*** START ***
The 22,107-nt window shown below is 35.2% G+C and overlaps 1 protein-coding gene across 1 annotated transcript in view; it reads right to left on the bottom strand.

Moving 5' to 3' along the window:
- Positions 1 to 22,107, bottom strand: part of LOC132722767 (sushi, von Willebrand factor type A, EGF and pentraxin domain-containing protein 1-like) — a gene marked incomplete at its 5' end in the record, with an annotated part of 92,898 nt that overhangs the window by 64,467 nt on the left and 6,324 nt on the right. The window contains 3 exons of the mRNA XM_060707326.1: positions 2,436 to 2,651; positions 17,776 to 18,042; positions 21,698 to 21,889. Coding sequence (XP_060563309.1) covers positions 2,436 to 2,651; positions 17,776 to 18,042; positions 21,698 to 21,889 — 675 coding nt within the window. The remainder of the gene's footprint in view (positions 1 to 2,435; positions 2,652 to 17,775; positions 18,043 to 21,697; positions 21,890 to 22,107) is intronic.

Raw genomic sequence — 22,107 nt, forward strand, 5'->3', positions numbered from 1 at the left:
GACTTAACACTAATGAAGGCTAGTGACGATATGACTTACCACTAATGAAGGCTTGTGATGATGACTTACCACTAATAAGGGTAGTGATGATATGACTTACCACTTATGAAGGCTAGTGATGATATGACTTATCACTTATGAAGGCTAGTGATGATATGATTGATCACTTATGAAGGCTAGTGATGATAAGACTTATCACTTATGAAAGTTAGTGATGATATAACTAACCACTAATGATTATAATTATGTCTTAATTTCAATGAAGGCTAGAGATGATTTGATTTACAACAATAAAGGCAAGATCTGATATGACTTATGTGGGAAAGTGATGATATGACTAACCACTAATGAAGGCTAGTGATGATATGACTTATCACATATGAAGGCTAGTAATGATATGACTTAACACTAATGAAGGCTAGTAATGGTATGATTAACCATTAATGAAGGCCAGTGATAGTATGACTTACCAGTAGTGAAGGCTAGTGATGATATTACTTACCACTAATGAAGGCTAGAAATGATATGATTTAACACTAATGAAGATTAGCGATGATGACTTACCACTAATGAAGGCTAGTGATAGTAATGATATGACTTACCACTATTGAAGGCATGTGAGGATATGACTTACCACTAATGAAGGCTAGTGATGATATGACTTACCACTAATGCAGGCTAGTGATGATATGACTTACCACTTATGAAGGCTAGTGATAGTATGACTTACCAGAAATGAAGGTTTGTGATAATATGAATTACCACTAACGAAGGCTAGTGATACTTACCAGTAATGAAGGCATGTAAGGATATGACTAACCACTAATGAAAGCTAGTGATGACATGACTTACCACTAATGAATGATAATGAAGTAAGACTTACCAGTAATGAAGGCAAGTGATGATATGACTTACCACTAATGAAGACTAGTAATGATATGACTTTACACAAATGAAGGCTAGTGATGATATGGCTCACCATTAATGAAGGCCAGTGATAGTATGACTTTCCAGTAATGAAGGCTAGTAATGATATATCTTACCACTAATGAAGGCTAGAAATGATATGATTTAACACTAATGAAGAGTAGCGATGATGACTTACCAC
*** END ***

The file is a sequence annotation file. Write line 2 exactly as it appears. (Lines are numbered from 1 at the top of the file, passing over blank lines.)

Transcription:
Moving 5' to 3' along the window: